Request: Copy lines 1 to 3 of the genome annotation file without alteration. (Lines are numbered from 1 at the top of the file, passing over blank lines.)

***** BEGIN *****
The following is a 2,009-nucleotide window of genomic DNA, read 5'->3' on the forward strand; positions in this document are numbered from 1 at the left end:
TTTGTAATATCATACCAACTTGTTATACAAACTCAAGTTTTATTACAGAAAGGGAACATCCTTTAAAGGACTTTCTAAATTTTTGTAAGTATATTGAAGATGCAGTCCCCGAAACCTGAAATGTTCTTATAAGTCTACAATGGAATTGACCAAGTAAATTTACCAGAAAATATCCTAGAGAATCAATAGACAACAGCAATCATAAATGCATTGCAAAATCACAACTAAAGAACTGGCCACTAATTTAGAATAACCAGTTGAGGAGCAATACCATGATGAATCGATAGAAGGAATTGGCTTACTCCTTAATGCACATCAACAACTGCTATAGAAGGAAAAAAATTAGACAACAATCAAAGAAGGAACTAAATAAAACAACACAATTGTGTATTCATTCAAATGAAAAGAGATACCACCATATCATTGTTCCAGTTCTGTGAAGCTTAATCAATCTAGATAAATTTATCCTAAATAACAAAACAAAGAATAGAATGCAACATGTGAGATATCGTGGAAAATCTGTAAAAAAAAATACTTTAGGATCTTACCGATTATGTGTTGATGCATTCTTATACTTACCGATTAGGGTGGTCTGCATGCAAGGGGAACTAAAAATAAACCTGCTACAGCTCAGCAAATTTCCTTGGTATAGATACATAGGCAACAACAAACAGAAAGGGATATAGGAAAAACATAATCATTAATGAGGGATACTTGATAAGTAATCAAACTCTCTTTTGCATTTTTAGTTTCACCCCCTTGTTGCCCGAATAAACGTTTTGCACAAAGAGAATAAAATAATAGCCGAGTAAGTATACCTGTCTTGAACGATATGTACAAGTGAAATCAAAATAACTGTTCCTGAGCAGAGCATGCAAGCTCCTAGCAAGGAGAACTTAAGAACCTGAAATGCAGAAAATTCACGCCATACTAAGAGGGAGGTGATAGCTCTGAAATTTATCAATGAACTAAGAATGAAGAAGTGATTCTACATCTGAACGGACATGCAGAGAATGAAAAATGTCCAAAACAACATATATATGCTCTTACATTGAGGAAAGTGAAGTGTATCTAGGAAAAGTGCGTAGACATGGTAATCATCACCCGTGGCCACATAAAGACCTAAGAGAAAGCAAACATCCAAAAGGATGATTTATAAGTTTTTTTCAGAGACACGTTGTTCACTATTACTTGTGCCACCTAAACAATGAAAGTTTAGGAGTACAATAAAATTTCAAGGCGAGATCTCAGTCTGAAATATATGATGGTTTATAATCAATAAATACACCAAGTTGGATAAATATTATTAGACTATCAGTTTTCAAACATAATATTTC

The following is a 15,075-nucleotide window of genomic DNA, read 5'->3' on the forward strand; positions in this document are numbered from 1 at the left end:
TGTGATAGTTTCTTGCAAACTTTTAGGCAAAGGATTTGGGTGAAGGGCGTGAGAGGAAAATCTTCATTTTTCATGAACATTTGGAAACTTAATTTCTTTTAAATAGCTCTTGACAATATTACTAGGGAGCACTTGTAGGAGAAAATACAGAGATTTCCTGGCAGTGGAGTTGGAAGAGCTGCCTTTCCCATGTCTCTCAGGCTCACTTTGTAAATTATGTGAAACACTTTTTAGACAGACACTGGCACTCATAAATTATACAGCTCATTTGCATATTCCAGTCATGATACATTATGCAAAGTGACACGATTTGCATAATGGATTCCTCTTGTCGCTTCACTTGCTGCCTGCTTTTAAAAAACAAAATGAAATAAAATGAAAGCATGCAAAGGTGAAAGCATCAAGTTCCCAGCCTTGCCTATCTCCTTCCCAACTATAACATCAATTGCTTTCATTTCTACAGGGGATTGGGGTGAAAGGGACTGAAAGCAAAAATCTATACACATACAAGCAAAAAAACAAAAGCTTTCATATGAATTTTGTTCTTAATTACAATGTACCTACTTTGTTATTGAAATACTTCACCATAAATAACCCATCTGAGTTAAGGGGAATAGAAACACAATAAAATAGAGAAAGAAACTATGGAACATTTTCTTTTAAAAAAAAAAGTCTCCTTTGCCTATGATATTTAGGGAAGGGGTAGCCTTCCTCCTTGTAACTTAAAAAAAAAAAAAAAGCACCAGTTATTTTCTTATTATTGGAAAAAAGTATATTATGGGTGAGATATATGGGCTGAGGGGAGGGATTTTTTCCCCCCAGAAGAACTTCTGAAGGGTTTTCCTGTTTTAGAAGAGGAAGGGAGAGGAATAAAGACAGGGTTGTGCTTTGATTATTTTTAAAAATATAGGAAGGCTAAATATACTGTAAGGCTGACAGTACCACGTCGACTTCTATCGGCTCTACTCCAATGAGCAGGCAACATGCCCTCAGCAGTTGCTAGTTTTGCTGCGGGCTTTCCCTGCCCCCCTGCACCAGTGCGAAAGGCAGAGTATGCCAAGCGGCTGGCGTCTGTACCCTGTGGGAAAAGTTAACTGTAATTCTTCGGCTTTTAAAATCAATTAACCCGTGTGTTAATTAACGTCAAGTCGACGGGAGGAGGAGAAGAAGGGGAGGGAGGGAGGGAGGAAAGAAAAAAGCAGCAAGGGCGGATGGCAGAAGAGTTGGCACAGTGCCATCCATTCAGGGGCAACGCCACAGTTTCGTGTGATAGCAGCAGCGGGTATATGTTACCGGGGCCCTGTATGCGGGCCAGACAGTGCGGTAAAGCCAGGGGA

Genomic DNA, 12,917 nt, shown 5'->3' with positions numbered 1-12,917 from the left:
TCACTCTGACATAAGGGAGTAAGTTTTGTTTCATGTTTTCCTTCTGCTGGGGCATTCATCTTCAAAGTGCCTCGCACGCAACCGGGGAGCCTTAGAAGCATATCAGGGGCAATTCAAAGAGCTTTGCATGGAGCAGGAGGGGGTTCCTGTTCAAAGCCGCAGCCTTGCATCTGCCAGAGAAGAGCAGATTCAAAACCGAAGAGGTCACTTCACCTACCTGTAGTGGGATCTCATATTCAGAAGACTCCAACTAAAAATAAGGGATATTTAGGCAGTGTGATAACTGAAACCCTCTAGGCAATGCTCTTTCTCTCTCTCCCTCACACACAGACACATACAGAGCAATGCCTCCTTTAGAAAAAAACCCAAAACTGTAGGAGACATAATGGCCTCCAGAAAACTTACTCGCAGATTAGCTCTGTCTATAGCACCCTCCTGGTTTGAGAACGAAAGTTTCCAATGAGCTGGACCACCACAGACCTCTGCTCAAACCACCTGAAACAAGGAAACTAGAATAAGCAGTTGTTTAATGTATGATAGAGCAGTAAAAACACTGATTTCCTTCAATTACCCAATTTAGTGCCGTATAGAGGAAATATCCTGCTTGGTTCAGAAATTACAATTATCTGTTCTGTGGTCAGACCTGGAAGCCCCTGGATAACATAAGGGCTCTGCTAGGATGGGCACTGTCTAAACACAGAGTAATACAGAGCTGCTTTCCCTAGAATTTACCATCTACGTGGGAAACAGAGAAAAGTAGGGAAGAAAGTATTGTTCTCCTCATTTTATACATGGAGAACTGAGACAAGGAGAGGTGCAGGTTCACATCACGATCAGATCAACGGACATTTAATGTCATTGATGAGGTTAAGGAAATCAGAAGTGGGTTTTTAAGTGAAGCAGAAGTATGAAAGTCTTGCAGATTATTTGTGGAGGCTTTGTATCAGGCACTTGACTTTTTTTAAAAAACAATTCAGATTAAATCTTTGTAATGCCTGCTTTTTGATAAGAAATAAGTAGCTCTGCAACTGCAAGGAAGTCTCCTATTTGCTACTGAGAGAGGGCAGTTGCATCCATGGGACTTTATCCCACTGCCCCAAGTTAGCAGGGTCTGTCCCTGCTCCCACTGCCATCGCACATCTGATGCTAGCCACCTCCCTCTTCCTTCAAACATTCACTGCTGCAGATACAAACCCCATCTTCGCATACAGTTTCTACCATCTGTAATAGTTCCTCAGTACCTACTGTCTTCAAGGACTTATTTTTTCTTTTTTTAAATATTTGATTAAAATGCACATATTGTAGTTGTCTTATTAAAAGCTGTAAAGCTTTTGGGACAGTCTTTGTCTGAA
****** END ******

The following is a 2,009-nucleotide window of genomic DNA, read 5'->3' on the forward strand; positions in this document are numbered from 1 at the left end:
TTTGTAATATCATACCAACTTGTTATACAAACTCAAGTTTTATTACAGAAAGGGAACATCCTTTAAAGGACTTTCTAAATTTTTGTAAGTATATTGAAGATGCAGTCCCCGAAACCTGAAATGTTCTTATAAGTCTACAATGGAATTGACCAAGTAAATTTACCAGAAAATATCCTAGAGAATCAATAGACAACAGCAATCATAAATGCATTGCAAAATCACAACTAAAGAACTGGCCACTAATTTAGAATAACCAGTTGAGGAGCAATACCATGATGAATCGATAGAAGGAATTGGCTTACTCCTTAATGCACATCAACAACTGCTATAGAAGGAAAAAAATTAGACAACAATCAAAGAAGGAACTAAATAAAACAACACAATTGTGTATTCATTCAAATGAAAAGAGATACCACCATATCATTGTTCCAGTTCTGTGAAGCTTAATCAATCTAGATAAATTTATCCTAAATAACAAAACAAAGAATAGAATGCAACATGTGAGATATCGTGGAAAATCTGTAAAAAAAAATACTTTAGGATCTTACCGATTATGTGTTGATGCATTCTTATACTTACCGATTAGGGTGGTCTGCATGCAAGGGGAACTAAAAATAAACCTGCTACAGCTCAGCAAATTTCCTTGGTATAGATACATAGGCAACAACAAACAGAAAGGGATATAGGAAAAACATAATCATTAATGAGGGATACTTGATAAGTAATCAAACTCTCTTTTGCATTTTTAGTTTCACCCCCTTGTTGCCCGAATAAACGTTTTGCACAAAGAGAATAAAATAATAGCCGAGTAAGTATACCTGTCTTGAACGATATGTACAAGTGAAATCAAAATAACTGTTCCTGAGCAGAGCATGCAAGCTCCTAGCAAGGAGAACTTAAGAACCTGAAATGCAGAAAATTCACGCCATACTAAGAGGGAGGTGATAGCTCTGAAATTTATCAATGAACTAAGAATGAAGAAGTGATTCTACATCTGAACGGACATGCAGAGAATGAAAAATGTCCAAAACAACATATATATGCTCTTACATTGAGGAAAGTGAAGTGTATCTAGGAAAAGTGCGTAGACATGGTAATCATCACCCGTGGCCACATAAAGACCTAAGAGAAAGCAAACATCCAAAAGGATGATTTATAAGTTTTTTTCAGAGACACGTTGTTCACTATTACTTGTGCCACCTAAACAATGAAAGTTTAGGAGTACAATAAAATTTCAAGGCGAGATCTCAGTCTGAAATATATGATGGTTTATAATCAATAAATACACCAAGTTGGATAAATATTATTAGACTATCAGTTTTCAAACATAATATTTC

The following is a 15,075-nucleotide window of genomic DNA, read 5'->3' on the forward strand; positions in this document are numbered from 1 at the left end: